SUVN-502's clinical trial data assumed significance as no new Alzheimer's drug has been approved since Forest Labs' Namenda in 2003
Suven Life Sciences, on November 30, said its drug candidate SUVN-502 targeting Alzheimer's Disease (AD) failed to meet its pre-specified primary endpoint in proof of concept (PoC) phase two study.
As part of the PoC study, Suven tested the drug as triple combination with Aricept (donepezil) and Namenda (memantine) on 563 patients in the US, aged between 50 and 80 years. The trial was multi-centre, randomised, double-blind and placebo-controlled. This is the first-ever study to evaluate a triple combination therapy for moderate Alzheimer’s patients.
"We are very disappointed with the outcome of this trial," Venkat Jasti, CEO of Suven, said.
"But the findings present an important step forward in further exploration of the potential therapeutic effects of Masupirdine (SUVN-502) in Alzheimer's Disease (AD) and Behavioral & Psychological Symptoms in Dementia (BPSD)," Jasti added.
Jasti said the company will work with regulators and potential partnering companies in the design and conduct of future studies for further exploration of the potential of Masupirdine (SUVN-502).
The unique triple-therapy (Masupirdine + Donepezil + Memantine) design was based on efficacy results in pre-clinical cognition models in which masupirdine enhances the effects of combined treatment with Donepezil and Memantine.
The PoC trial also established that Masupirdine (SUVN-502) is safe and well tolerated without significant adverse events.
Subgroup analyses on cognition, function, behavioural, neuropsychiatric inventory and secondary endpoints revealed interesting, statistically significant and potentially beneficial data sets, the company said.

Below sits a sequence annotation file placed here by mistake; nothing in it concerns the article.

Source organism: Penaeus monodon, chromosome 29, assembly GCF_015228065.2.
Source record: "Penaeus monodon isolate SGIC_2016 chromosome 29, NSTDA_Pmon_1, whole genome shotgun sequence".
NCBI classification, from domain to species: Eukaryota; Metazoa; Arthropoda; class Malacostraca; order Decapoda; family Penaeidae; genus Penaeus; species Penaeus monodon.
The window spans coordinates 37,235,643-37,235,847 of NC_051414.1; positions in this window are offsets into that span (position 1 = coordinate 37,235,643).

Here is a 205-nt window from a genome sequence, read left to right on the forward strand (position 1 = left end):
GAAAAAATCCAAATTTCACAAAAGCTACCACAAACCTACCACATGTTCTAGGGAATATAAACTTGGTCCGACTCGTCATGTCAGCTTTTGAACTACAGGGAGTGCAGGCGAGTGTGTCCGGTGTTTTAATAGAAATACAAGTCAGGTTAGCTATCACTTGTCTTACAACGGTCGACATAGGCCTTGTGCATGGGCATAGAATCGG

The study findings will be presented at Clinical Trials on Alzheimer's Disease (CTAD) being held at San Diego from December 4-7.
For Suven, with revenues of Rs 687.7 crore (less than $100 million) in FY19, that is engaged in Contract Research and Manufacturing Services (CRAMS) and Specialty Chemicals, SUVN-502, was a huge bet.
The company had spent about $100 million on research and development (R&D), of which around one-fourth was on SUVN-502's PoC trial that began in 2015.
The success of the PoC trial would have boosted the company’s chances of monetising the drug by out-licensing it to a partner, who would have shared the risk of taking the drug into a much larger phase-three clinical trial.
Alzheimer's is a degenerative brain disease that afflicts 46 million people in the world, with not many treatment options available for patients.
SUVN-502's clinical trial data assumed significance as no new Alzheimer's drug has been approved since Forest Labs' Namenda in 2003.
The development of Alzheimer's drugs has been marred by a high failure rate. Two previous high-profile failures were in the 5-HT6 antagonist class, in which Suven's drug also belongs.
A 5-HT6 antagonist works by boosting acetylcholine, a neurotransmitter needed for normal cognition.
Danish biotech firm Lundbeck and US-based biotech startup Axovant had to give up on their molecules in the phase-three trial as the data failed to show meaningful efficacy on patients.Meanwhile, Suven is underplaying SUVN-502's outcome. The company had earlier said that its future is not dependent on the outcome of SUVN-502, as it has a thriving CRAMS business that is growing at 15-20 percent with healthy operating profit margins.LIVE NOW... Video series on How to Double Your Monthly Income... where Rahul Shah, Ex-Swiss Investment Banker and one of India's leading experts on wealth building, reveals his secret strategies for the first time ever. Register here to watch it for FREE.